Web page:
Parkers overall rating: 3.5 out of 5 3.5

Miles per pound (mpp) Miles per pound (mpp)

Hybrid petrol engines 8.2 - 8.4 mpp
Plug-in hybrid petrol engines 33.0 - 34.2 mpp
Low figures relate to the least economical version; high to the most economical. Based on WLTP combined fuel economy for versions of this car made since September 2017 only, and typical current fuel or electricity costs.
Based on "Weighted" mpg; figures depend on the proportion of miles driven in pure electric mode and may vary widely

Fuel economy

Hybrid petrol engines 61.4 - 62.8 mpg
Plug-in hybrid petrol engines 247.8 - 256.8 mpg
  • Decent rather than brilliant efficiency
  • Plug-in could cost pennies to run
  • Hybrid best if you can’t plug in

What are the running costs?

Whether you opt for the Ioniq Hybrid or Plug-in should depend on your own situation. Both have advantages in terms of running costs, but it’s important not to simply be suckered in by the published numbers. On paper, the Plug-in seems like a no-brainer. It claims to offer up to 256.8mpg and CO2 emissions of 26g/km. However, the nature of the testing procedure means that you could see far more than this, or far less. It just depends on how you use the car.

The Plug-in Hybrid is capable of a pure-electric range of a little less than 40 miles. So if all of your journeys are shorter than this, you’ll never have to trouble the petrol engine – theoretically giving you unlimited mpg. But longer journeys will see the mpg figure reduce. That’s because once the battery is depleted, the Ioniq Plug-In just becomes a petrol car, but one that’s carrying around a heavy battery pack and motor. So on long journeys, or day-to-day use without plugging in, it won’t be very efficient. Hyundai claims a charging time – to 80 per cent – of just over two hours. Charging from a three-pin socket is only recommended in emergencies but should take around six hours.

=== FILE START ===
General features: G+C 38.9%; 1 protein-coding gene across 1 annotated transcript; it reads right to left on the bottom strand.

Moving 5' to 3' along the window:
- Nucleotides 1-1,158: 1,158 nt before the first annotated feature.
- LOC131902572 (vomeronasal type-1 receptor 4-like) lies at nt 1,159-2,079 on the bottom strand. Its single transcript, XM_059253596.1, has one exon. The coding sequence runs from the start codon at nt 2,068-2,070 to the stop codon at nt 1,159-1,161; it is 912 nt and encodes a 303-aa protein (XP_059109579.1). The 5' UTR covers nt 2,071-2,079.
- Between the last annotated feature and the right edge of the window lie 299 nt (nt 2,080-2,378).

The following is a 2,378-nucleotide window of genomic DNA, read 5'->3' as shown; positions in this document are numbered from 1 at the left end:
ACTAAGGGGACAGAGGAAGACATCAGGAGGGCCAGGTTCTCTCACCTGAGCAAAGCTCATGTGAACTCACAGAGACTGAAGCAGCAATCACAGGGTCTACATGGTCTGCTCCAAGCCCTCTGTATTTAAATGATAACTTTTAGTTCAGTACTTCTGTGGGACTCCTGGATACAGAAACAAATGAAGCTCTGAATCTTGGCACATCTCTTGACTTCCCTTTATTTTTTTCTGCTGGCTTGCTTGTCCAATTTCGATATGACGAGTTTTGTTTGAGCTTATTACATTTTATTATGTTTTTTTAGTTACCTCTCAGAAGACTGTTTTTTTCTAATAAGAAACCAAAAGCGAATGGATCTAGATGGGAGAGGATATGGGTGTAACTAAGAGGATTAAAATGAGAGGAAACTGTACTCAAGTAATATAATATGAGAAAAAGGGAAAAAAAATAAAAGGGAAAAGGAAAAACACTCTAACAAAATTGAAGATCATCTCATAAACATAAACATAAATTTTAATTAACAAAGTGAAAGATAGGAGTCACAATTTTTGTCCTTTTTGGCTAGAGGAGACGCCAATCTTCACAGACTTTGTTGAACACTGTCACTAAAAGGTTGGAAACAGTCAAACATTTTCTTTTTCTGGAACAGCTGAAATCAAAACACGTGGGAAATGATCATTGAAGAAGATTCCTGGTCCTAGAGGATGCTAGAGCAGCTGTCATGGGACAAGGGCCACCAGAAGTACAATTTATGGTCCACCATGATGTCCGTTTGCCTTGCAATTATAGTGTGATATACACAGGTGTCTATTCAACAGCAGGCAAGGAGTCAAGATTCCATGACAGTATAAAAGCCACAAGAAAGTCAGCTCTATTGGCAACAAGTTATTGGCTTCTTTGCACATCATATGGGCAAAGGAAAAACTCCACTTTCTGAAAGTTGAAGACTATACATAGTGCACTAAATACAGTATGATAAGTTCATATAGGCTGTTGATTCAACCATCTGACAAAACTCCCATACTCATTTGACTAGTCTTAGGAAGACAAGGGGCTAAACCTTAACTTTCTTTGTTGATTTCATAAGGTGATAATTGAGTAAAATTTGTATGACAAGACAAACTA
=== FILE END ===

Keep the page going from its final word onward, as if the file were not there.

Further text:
If you can’t plug in, then the Hybrid is a good compromise. With a smaller, and therefore lighter battery, it will provide similar fuel economy regardless of whether you’re undertaking a long journey or a short hop through town. It has fuel economy of up to 62.8mpg, which is a little down on the 68.3mpg you’ll see from the most efficient Toyota Prius. CO2 emissions are pegged at a low 85g/km.

Servicing and warranty

One of the attractions of Hyundai as a whole is its warranty cover. The company offers five years of cover on all of its cars, and this comes with unlimited mileage, too. While sister firm Kia overs seven years of cover, there’s an upper limit of 100,000 miles, so high mileage drivers might appreciate Hyundai’s cover more.

Once again, Toyota is a rival to consider here. The Japanese firm offers a 10-year warranty on all cars aged 10 years or less, as long as they are serviced at a Toyota dealer. This could be another reason to choose a Prius over an Ioniq.

Hyundai offers fixed-price service plans to suit your needs, and you can pay for them either as a lump sum, or in instalments.

Reliability

  • Hyundai has a good record with reliability
  • Electric cars have fewer moving parts
  • Long warranty provides further peace of mind

We’re not hearing any negative feedback from owners with their part-electrified hatchbacks. And we’ve reason to be optimistic: Hyundai has actually been selling hybrids in Korea and the United States for some years – so it has lots of experience of battery-powered cars.

As well as Hyundai’s standard five-year warranty offering peace of mind, it covers the high-voltage battery for eight years or 125,000 miles.

Ongoing running costs

Road tax (12 months) £0 - £155
See tax rates for all versions
Insurance group 10 - 12
How much is it to insure?